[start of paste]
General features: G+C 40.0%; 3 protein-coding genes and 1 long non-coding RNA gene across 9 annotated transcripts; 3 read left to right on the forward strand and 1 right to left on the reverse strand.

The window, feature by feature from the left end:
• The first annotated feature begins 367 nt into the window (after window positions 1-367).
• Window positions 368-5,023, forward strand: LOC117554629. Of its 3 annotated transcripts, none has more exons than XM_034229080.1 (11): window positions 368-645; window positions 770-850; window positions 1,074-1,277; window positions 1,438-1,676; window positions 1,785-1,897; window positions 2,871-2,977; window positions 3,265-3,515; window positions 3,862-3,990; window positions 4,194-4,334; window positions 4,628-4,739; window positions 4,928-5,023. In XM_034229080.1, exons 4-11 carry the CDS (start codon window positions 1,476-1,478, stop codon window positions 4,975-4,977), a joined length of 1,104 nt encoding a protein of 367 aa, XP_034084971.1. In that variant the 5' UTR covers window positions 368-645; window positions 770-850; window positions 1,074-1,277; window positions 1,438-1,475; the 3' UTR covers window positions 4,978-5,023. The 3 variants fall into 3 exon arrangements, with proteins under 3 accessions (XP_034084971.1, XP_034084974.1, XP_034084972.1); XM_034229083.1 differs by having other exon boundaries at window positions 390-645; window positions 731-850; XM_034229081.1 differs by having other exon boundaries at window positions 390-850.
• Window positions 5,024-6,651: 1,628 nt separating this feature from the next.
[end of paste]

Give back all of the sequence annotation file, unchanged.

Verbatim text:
General features: G+C 40.0%; 3 protein-coding genes and 1 long non-coding RNA gene across 9 annotated transcripts; 3 read left to right on the forward strand and 1 right to left on the reverse strand.

The window, feature by feature from the left end:
• The first annotated feature begins 367 nt into the window (after window positions 1-367).
• Window positions 368-5,023, forward strand: LOC117554629. Of its 3 annotated transcripts, none has more exons than XM_034229080.1 (11): window positions 368-645; window positions 770-850; window positions 1,074-1,277; window positions 1,438-1,676; window positions 1,785-1,897; window positions 2,871-2,977; window positions 3,265-3,515; window positions 3,862-3,990; window positions 4,194-4,334; window positions 4,628-4,739; window positions 4,928-5,023. In XM_034229080.1, exons 4-11 carry the CDS (start codon window positions 1,476-1,478, stop codon window positions 4,975-4,977), a joined length of 1,104 nt encoding a protein of 367 aa, XP_034084971.1. In that variant the 5' UTR covers window positions 368-645; window positions 770-850; window positions 1,074-1,277; window positions 1,438-1,475; the 3' UTR covers window positions 4,978-5,023. The 3 variants fall into 3 exon arrangements, with proteins under 3 accessions (XP_034084971.1, XP_034084974.1, XP_034084972.1); XM_034229083.1 differs by having other exon boundaries at window positions 390-645; window positions 731-850; XM_034229081.1 differs by having other exon boundaries at window positions 390-850.
• Window positions 5,024-6,651: 1,628 nt separating this feature from the next.